THIS IS A GUEST POST COURTESY OF MIA GRIGGS FINE ART PORTRAITS
Six years ago, I bought my first DSLR. I always had a fascination with photography, and I was ready to make it my sole source of income. The first few months were really fun. I discovered who I was as an artist, I found out what I loved to photograph and just created for the heck of it. Then, I started to get busy. I was taking on multiple paying clients every year, and a few years into being a legal business, I was tired. I started to dread upcoming photoshoots and even began to make excuses as to why I couldn’t take on more clients. It was taking me longer and longer to finish client galleries and get them delivered.
Two years ago, I wanted to throw in the towel and quit. I almost sold all of my gear and decided that being a photographer wasn’t as glamorous as everybody made it seem. I didn’t want to stop creating art, but it felt like photography had just turned into a normal 9-to-5 job. After taking a step back, I realized what was happening. I was experiencing “The Burnout”. Every professional photographer hits this roadblock at some point. It’s unavoidable. But, unless you want to run a successful business and still love what you do, you have to get past it. Trust me, there are more than five seemingly simple things that can help you get past the burn out phase, but these five things have become my new checklist when I feel the burnout creeping in.
1. Only photograph what makes you happy
Sure, photographing big-ticket items can make you a lot of money, but if that’s not what feeds your soul, you will never reach your full potential. Photographing genres that don’t make you truly happy, will only make you dread future work and burn you out more. They all say that if we do what we love, we will never work a day in our lives, so why photograph something that makes you unhappy? We became photographers because we wanted to work for ourselves and do what we love, right? So whatever that is, DO IT!
2. Take the rulebook and throw it away
Yea, there’s another cliche for ya. Following the rules will give you a solid foundation when you are first starting out, but constantly feeling the need to do things by the book will leave you empty and uninspired. I don’t care if your uncle who’s been photographing flowers since 1982 told you that Photoshop is cheating. I don’t care if your college professor tells you that shooting a portrait wide open is “wrong”. Break the rules! You might like what you see.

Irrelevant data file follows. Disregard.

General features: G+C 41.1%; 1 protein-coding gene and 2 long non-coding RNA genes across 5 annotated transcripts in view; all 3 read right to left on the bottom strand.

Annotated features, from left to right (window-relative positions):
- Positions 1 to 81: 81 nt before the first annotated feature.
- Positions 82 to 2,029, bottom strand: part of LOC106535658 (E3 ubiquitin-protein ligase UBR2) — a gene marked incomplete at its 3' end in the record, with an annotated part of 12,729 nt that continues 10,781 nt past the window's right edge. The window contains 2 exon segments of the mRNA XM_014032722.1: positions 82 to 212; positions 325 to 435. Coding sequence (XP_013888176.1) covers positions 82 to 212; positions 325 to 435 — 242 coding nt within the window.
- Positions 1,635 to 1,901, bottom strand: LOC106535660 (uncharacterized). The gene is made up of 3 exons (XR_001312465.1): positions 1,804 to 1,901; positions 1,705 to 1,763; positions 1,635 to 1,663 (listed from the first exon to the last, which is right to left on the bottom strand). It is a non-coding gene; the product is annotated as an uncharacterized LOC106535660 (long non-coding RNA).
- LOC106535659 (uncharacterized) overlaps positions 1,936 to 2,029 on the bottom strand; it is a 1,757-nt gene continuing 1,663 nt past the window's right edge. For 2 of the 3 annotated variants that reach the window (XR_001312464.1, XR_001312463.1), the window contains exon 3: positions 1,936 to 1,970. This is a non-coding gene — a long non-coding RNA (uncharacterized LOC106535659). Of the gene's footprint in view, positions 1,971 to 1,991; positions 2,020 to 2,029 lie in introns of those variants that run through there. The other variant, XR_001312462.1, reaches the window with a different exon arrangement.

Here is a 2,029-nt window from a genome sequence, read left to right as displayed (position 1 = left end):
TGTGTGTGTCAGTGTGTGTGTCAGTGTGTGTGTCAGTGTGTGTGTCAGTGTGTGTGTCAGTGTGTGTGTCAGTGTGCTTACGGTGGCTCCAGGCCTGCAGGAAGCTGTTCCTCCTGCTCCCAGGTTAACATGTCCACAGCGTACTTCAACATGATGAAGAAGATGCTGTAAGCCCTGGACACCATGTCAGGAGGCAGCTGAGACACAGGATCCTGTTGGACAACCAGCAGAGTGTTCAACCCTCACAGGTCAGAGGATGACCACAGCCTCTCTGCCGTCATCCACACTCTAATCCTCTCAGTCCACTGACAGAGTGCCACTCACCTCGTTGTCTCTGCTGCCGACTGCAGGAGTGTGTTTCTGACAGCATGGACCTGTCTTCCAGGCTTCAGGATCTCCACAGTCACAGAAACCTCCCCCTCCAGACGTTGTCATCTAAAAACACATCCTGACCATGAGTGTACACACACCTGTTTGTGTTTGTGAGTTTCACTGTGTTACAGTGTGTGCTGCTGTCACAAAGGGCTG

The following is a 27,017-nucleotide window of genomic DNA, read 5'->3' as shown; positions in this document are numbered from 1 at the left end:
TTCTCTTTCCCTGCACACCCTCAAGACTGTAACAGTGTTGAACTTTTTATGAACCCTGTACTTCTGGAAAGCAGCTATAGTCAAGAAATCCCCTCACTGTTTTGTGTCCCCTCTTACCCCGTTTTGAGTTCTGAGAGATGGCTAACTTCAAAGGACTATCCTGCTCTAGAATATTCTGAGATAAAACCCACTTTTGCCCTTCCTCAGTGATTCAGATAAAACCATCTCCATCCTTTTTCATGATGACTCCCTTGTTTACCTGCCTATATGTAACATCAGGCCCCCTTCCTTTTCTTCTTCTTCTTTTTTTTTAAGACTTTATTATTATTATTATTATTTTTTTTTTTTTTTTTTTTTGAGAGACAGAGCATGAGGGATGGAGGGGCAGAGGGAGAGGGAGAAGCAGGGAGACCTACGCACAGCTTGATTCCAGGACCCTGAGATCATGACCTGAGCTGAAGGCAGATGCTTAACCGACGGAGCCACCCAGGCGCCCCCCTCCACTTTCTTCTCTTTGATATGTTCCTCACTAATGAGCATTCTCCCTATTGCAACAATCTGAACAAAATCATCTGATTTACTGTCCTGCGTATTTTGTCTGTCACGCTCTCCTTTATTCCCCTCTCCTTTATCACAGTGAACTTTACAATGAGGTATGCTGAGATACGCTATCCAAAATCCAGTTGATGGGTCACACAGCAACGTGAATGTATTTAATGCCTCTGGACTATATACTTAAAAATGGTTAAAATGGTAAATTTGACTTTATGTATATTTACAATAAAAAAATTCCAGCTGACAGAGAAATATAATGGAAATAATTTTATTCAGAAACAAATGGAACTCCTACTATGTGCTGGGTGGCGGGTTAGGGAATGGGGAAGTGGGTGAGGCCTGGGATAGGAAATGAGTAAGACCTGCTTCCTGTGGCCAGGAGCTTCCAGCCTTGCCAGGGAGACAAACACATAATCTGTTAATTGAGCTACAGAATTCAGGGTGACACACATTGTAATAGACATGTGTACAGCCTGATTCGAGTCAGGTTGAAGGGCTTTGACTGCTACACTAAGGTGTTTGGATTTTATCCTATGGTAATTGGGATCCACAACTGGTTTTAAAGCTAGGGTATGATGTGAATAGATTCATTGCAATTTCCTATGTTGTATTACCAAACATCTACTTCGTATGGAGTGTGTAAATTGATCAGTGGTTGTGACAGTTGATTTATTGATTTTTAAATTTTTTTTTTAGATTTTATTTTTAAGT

3. Stop comparing yourself to others
I am SO guilty of this. Comparison is the killer of creativity. We all put our best foot forward on social media because we want our clients to see how put together we are. That Insta-famous photographer you’ve been following since day one? They aren’t perfect. They definitely have their bad days, but they don’t broadcast it to the world. We all want everybody to assume that every time we press the shutter, magic ensues. Logically, we know that that’s not true, so when you were having an off-day or a photoshoot didn’t go as planned, take it as a learning experience and grow from it. Trying to attain perfection is an unreachable goal, and will continue to leave you feeling depleted and defeated.
4. Take time for personal projects
I feel like there is such a stigma against photographers who do creative work on the side for fun. We get busy and we get so lost in the day to day of running a business, that we forget exactly why we decided to be photographers in the first place. We all started out as artists, and one day, we realized that we were running a business with no passion. Take the time to create. Get out of your own head and just MAKE something for the sake of art. I can promise that you will come back invigorated and refreshed, and ready to delve back into your business with a full
5. Accept that growth is a part of being an artist and business owner
We should constantly be striving to improve our quality of work. But if you beat yourself up every step of the way, it’s going to make you want to chuck your gear off of the 3rd story. I look at my work from three years ago, and I cringe. I have come such a long way with my technique and style, and I almost can’t believe anybody paid me back then to take their photos. I’m at a point
now where I am comfortable with the quality of work that I produce, but I’m sure that in another three years, I will look back and see the amount of growth that I have achieved since then. Don’t put yourself down for constant improvement! Be grateful that you had amazing clients who loved your work and found you worthy of investing in back then. I mean, I’m glad you don’t use selective color anymore, but we all start somewhere, right?
If you are starting to “feel the burn” so to speak, take these tips to heart. And honestly, these things need to become a habit in your daily life, not just when you are burnt out. Once it becomes a habit, I can promise that you will start to remember why you fell in love with photography in the first place.
How do you overcome photographer burnout?
This article was featured in Summerana Magazine | July 2019 | The Black and White Issue. See the full issue here.